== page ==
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UBC Theses and Dissertations

Some aspects of adoption probation : an illustrative study of a sample of wards of the Vancouver Children's Aid Society placed on a boarding basis with a view to adoption (1945-1950) De Rimanoczy, Magda Elizabeth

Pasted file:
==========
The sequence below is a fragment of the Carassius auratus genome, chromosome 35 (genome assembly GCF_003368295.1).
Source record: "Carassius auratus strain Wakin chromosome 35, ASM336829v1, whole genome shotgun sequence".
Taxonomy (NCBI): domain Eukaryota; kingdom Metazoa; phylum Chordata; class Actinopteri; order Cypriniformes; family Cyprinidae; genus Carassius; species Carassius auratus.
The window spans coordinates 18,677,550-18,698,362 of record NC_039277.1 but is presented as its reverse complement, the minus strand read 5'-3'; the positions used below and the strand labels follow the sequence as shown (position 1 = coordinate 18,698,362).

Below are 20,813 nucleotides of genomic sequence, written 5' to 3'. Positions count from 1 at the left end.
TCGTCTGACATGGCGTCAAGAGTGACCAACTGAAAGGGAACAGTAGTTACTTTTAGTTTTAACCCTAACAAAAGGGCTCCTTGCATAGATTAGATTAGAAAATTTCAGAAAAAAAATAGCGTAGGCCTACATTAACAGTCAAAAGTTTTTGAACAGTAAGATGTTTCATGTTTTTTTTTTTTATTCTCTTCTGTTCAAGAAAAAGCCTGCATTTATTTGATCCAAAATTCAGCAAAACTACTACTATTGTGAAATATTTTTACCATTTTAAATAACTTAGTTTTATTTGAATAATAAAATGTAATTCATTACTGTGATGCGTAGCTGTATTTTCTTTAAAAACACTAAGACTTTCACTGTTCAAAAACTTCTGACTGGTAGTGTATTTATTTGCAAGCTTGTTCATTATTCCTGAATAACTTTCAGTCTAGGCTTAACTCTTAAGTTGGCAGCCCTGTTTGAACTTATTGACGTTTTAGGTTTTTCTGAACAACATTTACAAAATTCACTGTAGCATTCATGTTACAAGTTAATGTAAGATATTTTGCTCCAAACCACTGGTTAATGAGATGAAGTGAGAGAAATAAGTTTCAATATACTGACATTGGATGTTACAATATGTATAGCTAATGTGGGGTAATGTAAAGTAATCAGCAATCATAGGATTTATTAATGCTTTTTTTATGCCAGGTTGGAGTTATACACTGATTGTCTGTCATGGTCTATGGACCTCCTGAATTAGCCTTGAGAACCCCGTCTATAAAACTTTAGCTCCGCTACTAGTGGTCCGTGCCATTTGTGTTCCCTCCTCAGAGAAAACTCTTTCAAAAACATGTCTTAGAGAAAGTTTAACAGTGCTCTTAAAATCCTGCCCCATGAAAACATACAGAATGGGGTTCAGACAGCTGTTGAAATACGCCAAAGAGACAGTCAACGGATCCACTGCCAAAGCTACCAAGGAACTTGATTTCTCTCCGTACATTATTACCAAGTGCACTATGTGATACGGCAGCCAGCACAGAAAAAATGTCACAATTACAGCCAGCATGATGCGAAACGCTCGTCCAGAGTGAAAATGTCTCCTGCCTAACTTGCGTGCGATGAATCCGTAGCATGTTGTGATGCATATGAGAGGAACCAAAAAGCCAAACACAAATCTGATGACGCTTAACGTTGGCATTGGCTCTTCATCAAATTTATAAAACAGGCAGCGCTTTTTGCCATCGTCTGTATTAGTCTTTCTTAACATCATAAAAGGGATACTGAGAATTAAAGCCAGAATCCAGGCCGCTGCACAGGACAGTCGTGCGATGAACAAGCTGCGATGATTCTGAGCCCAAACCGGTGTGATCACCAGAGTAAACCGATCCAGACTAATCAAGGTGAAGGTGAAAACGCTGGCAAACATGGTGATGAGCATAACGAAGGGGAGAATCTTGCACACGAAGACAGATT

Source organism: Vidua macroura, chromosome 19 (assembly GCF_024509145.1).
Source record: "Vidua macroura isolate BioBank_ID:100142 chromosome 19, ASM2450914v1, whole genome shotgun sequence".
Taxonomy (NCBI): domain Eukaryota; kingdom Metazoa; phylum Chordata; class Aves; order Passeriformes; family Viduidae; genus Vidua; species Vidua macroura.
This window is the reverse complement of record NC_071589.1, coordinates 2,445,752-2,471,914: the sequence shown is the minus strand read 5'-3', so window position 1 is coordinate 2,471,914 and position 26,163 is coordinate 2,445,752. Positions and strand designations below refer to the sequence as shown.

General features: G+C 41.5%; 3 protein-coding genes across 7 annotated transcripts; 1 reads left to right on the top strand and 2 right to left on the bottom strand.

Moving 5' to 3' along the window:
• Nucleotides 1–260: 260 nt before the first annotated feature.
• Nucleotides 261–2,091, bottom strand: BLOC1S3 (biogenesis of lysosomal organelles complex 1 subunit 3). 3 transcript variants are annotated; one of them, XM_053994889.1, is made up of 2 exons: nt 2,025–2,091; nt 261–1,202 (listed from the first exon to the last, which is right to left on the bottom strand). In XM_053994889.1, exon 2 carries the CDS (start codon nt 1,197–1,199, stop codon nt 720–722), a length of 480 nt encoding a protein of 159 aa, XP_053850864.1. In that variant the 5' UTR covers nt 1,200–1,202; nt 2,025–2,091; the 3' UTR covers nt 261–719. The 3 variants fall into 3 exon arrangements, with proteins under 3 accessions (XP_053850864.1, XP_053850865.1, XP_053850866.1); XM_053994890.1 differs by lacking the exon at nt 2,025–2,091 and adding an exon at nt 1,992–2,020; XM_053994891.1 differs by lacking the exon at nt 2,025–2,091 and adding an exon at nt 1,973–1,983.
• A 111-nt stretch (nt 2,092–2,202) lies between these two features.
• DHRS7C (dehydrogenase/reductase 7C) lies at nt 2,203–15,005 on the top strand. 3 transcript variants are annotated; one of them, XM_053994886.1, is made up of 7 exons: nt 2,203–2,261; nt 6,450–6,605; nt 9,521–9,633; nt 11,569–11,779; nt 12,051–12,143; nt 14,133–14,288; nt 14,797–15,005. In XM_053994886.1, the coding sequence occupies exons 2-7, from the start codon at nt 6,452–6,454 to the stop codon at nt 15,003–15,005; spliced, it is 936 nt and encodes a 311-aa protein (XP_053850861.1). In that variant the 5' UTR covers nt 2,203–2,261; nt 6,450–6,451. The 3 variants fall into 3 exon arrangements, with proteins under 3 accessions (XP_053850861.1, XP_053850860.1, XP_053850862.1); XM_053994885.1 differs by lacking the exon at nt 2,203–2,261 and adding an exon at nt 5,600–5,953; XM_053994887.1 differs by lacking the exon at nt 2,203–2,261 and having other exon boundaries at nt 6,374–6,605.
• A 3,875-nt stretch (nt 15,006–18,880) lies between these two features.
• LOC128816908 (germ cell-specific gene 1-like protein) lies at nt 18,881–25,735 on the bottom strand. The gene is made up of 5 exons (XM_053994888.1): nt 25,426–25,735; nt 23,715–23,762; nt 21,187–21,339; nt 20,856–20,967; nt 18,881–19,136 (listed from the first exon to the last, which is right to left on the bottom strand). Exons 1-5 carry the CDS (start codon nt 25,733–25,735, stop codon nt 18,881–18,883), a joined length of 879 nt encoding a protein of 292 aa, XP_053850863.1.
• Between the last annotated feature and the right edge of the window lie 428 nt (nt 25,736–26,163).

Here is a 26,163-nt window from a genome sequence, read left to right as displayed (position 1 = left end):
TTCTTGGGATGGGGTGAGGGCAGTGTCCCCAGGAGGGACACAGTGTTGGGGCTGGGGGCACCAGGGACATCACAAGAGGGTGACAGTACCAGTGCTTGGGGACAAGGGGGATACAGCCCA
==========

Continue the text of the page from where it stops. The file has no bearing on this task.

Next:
This study concerns itself with the pros and cons of placing children whose adoptability is questioned on a boarding or foster-home basis. Because of the growing recognition that early, continuous and warm parental relationships offer the most security for a child, it is important that children should reach their permanent homes early, and that the home be well chosen. This is of particular consequence for children those adoptability is obscure in infancy. For exploratory purposes, fourteen wards of the Vancouver Children's Aid Society were selected for study. Each child was in good health when taken into agency care at the age of a few weeks, and each was eventually adopted. The child's file, the relevant foster home files, and the adoption file were studied in every case; and the material was considered in the light of child welfare standards and principles. An attempt was made to distinguish systematically the pros and cons of the procedure and its effects on all the parties to the situation--natural parents; foster parents and/or adoptive parents; the agency and the workers and, above all, the child. The assessment indicates clearly the hazards involved when decision for adoption is delayed. The natural parents (many of whom are unmarried mothers) may react by trying to plan for the child themselves. If these plans do not materialize, the result is unnecessary moves for the child. The refusal of the parents' request for adoption may lead to difficulties later in obtaining consent to the adoption. The child's uncertain status may prejudice the development of enduring affection for him. Lack of decision about adoption makes the social workers' tasks more difficult in interpreting the child's needs to substitute parents, supervising the home, and planning consistently. What stands out as significant from the point of view of the children's development, is that finding a suitable final home can be more critical than the generally-disapproved fact of several foster-home placements. Implications for policy and practice are considered in a final chapter.

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